This is the first of a series of articles for Women’s History Month spotlighting female empowerment through sports.
“You can’t put women in a box. You can’t put us in a mold. It’s important to bring out whatever personality you have, whatever beliefs and values you stand for. Stand up for who you are. We need more female leaders out there to encourage women to be proud of who they are.”
Emory women’s soccer assistant coach Catherine Whitehill’s words about women’s athletics reflect the unfortunate reality of the obstacles female athletes face and struggle with when navigating the sports world. As a former soccer standout who played for the University of North Carolina, the United States women’s national team and the squad that captured the gold at the 2004 Olympic games, Whitehill knows better than anyone that female athletes are repeatedly forced to pave their own paths and prove they deserve all of the opportunities male athletes receive.
“I got to play with household names — Mia Hamm, Julie Foudy and Christina Lee — and one of the first things that you could notice was that they were not finished with just being World Cup champions,” Whitehill said. “They wanted to develop their own league because playing professionally was always a dream of ours, but it wasn’t there. They wanted to create something for the next generation.”
Women’s head volleyball coach Jenny McDowell, a three-time, all-region and all-captain honoree at the University of Georgia (UGA), also experienced challenges as a young athlete who had few female role models around her.
“Growing up, I always played on boys teams,” McDowell said. “Basketball, baseball and volleyball were coached by men. There were very limited opportunities for girls.”
When reflecting on her time as an athlete at UGA, she remembers the women’s teams experiencing challenges regarding traveling, budgets and facilities.
“We traveled in 15-passenger vans to other SEC schools, now [teams] are able to charter flights,” McDowell said. “We stayed four to five girls per a hotel room, they now have two in a room. We were allotted $5 a meal, but now nutrition and health is a major priority for their athletes.”
After competing in the United States Olympic Festival in 1985, McDowell began her coaching career at her alma mater, where the team qualified for the national tournament every year of her six-year tenure. After arriving at Emory, she led the Eagles to their first NCAA Championship in 2018, and has recorded 24 consecutive NCAA Tournament appearances.
Her successes and achievements since her playing days far outweigh any negative experiences she may have had, as McDowell said the inconveniences she faced never took away from her experience as a female athlete and the value it had in her life.
McDowell’s experiences, however, were not isolated incidents. Emory women’s tennis head coach Amy Bryant (96B), who played tennis at Emory, said women’s sports took a backseat to the men’s during her time as an Eagle.
“It was cool to be a female athlete, but not many people came to our matches or followed our program,” Bryant said. “The women always got the early games and the men got the games under the lights.”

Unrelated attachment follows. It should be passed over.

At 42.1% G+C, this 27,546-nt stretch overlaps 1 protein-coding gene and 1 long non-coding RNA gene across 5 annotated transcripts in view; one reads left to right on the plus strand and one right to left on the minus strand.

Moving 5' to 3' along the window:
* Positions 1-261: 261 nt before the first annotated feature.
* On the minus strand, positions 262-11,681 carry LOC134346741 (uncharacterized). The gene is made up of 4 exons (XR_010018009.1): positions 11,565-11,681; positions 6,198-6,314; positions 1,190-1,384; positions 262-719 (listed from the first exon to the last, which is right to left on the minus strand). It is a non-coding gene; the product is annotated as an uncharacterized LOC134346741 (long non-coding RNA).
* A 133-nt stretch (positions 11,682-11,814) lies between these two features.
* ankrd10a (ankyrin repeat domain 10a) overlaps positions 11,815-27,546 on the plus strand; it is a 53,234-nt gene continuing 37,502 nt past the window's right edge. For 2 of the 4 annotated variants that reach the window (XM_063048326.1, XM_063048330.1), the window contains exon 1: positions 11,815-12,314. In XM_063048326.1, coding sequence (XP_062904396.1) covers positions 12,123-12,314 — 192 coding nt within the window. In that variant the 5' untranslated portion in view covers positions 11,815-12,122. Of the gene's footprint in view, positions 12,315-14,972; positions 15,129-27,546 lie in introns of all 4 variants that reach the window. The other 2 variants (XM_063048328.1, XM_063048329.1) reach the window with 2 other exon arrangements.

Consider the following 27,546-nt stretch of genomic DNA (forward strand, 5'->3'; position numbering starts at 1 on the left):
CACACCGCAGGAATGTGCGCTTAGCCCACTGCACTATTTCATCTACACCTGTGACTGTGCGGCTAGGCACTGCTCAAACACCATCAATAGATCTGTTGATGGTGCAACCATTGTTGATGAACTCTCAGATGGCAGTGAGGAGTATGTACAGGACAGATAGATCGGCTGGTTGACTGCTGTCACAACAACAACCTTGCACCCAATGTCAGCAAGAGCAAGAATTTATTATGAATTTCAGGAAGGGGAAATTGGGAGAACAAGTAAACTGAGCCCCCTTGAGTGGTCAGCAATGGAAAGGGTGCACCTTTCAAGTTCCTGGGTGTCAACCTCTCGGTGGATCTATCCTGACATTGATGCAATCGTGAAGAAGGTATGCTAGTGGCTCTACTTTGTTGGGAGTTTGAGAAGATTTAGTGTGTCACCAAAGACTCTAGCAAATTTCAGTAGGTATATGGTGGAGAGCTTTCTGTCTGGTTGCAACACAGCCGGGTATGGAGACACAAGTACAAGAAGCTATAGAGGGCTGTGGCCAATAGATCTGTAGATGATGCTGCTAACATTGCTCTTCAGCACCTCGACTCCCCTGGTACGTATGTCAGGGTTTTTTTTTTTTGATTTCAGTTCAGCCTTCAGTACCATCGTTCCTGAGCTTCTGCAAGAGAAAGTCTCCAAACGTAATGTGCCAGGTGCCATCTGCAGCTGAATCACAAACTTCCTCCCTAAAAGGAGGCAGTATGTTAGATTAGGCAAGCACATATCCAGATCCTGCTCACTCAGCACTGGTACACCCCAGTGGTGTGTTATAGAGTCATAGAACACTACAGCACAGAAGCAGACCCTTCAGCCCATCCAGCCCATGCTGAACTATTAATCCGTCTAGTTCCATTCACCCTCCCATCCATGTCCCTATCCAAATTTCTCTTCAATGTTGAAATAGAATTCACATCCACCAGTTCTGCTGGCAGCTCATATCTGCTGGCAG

While at Emory, Bryant became the first NCAA women’s tennis player to earn all-American honors in singles and doubles, and she played on the varsity soccer team for a year as well. Putting in work day in and day out to obtain success, often in two sports, and then not being given the same treatment and opportunities as the men’s teams was infuriating for Bryant and her teammates.
“It’s okay for our emphasis to be on resources for women’s sports,” Bryant said. “Let’s put the money where the success is.”
Bryant, McDowell and Whitehill all said they had coaches, senior teammates and other female mentors who contributed to their success. For McDowell, who played solely on boys teams with male coaches for most of her life, having her first female volleyball coach in high school was an exciting opportunity.
“It was a game changer to have a female role model,” McDowell said. “She was incredibly tough on us, knowing we could handle it. She had extremely high expectations, because she knew what we were capable of. She pushed us physically and mentally because she wanted us to become the best we could.”
Bryant said that her older teammates had a major impact on her athletic career, and she still admires their athletic and professional achievements.
“Many of my role models came from older leaders,” Bryant said. “I really looked up to some of the upperclassmen. Specifically, one of my former teammates, Mandy Jackson, who played both tennis and basketball, and always had her priorities straight. She is currently a renowned doctor.”
As a result of playing at such a high level beginning at a young age, Whitehill said that she had multiple female mentors she looked up to, including one who continues to inspire her everyday: her under-21 national team coach and Emory women’s soccer head coach Sue Patberg. During her time as a broadcaster at ESPN, Whitehill also had aspirations to be like Robin Roberts, who was one of the first high-achieving female broadcasters advocating for women’s issues.
Above all, Whitehill stressed that all her female idols were sources of empowerment who taught her to be proud of who she was and persevere in the battle for equal representation, a message she hopes to impress upon her Emory athletes.
“All of the female mentors I learned from and continue to be surrounded by to this day, saw where my potential was, gave me a platform, pushed me to become the best version of myself and taught me not to be afraid of using your voice to stand up for who you are and what you believe in,” Whitehill said. “[That’s] part of who I want to be as a coach and as a person. I want to empower the next generation as well.”
Pilar Rossi (she/her) (author) plays under Whitehill on the Emory women’s soccer team.